“On the Guarding of the Heart,” a piece for chamber orchestra by Serbian-born composer Djuro Zivkovic, has won the 2014 University of Louisville Grawemeyer Award for Music Composition.
The 20-minute work “makes a huge emotional journey in a relatively short period of time, moving through many landscapes between the mysterious, moody opening and the ecstatic conclusion,” said award director Marc Satterwhite.
“The composer also makes wonderful use of the colors of the 14-piece ensemble. The instruments are used in fascinating ways, both traditional and otherwise … that shape the sound of unnatural, echoing beauty,” he said.
Zivkovic, 38, describes the piece as an “instrumental cantata” inspired by the religious music of Bach. Its main theme is the need to return to oneself.
“It is about hard-achieved detachment, stillness and watchfulness, it’s about solitude and exile,” the composer said.
Born in Belgrade in 1975, Zivkovic has lived in Stockholm, Sweden, since 2000. He is active as a violinist and violist—with a special interest in improvisation—and teaches at the Royal College of Music in Stockholm.
Austrian ensemble Klangforum Wien gave the first performance of “On the Guarding of the Heart” in November 2011 in Belgrade. The piece also has been performed in Vienna and Bergen.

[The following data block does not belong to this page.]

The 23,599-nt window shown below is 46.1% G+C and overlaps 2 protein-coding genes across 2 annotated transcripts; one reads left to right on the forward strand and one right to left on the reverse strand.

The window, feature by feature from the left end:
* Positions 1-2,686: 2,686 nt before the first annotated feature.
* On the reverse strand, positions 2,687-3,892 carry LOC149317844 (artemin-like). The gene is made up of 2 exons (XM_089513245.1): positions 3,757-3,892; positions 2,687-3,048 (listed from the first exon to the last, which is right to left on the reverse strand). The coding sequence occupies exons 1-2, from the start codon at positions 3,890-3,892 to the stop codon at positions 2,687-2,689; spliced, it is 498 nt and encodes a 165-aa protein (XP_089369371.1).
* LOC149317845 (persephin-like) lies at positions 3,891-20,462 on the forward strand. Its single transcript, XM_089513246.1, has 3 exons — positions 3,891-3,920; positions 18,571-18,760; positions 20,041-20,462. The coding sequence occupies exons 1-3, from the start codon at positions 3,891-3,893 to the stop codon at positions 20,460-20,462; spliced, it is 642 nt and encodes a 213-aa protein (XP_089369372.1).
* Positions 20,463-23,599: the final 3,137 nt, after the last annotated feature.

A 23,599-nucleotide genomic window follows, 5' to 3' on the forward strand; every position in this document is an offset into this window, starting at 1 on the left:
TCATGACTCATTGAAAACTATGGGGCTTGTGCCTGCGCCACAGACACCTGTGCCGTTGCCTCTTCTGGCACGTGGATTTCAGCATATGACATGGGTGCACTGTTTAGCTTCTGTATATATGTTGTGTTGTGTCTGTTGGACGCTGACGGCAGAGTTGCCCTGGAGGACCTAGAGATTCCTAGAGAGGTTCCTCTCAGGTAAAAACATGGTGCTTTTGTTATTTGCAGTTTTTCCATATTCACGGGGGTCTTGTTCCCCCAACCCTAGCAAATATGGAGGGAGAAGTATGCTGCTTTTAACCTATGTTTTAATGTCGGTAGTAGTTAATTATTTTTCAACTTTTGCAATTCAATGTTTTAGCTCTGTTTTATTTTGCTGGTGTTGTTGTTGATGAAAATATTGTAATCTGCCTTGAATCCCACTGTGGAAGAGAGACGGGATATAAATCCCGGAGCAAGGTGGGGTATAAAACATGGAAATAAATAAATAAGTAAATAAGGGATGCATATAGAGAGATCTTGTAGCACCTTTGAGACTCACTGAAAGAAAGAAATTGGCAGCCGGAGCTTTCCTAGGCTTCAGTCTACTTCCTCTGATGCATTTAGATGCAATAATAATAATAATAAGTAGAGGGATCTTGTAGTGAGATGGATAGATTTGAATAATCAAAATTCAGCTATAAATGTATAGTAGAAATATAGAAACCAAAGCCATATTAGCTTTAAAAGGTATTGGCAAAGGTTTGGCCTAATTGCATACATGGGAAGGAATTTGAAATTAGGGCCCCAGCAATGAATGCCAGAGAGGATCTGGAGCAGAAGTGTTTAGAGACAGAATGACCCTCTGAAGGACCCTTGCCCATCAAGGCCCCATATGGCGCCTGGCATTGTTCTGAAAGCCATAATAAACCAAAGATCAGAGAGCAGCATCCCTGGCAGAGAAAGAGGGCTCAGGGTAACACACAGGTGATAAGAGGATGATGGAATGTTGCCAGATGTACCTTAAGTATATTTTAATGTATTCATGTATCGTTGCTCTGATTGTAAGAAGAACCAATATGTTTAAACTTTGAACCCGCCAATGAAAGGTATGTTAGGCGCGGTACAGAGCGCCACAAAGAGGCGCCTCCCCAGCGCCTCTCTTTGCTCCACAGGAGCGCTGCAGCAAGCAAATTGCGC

UofL presents four Grawemeyer Awards each year for outstanding works in music composition, world order, psychology and education. The university and Louisville Presbyterian Theological Seminary jointly give a fifth award in religion. This year’s awards are $100,000 each.
About Djuro Zivkovic
Djuro Zivkovic has said he believes art should be viewed not just as an aesthetic object but an ethical entity that is central and essential to the world, and that music should offer the possibility to change humankind and the world’s destiny for the better.
As a performer, he plays the violin and viola. He performs a standard repertoire as well as 20th century music, including pieces written for him.
As a composer, his music has been commissioned, performed, recorded and broadcast across Europe and North America by ensembles such as Sonanza, Klangforum Wien, Trio Fibonacci, Musica Vitae Chamber Orchestra, BIT20 and Stockholm Symphonic Wind Orchestra and people such as conductors Emilio Pomarico and Baldur Brönnimann and Swedish contralto Anna Larsson.
He holds a Swedish Grammy Award 2010 (Grammis) with Sonanza for his piece “Le Cimetière Marin” for mezzo-soprano and ensemble.
Influenced at an early age by folklore and Byzantine music, he has developed a wide range of composing techniques such as polyrhythms, improvisation, harmony-based scales and microtones. Over the past decade, he has become particularly interested in harmonic organization, an area he has identified as crucial in modern compositions.
Zivkovic has said he prefers to build chords in his pieces based on how they relate to each other rather than how they exist separately. His “harmonic field” technique is now a topic of academic research at Graz University in Austria and can be found in several of his works, including “Le Cimetière Marin” and “The White Angel.”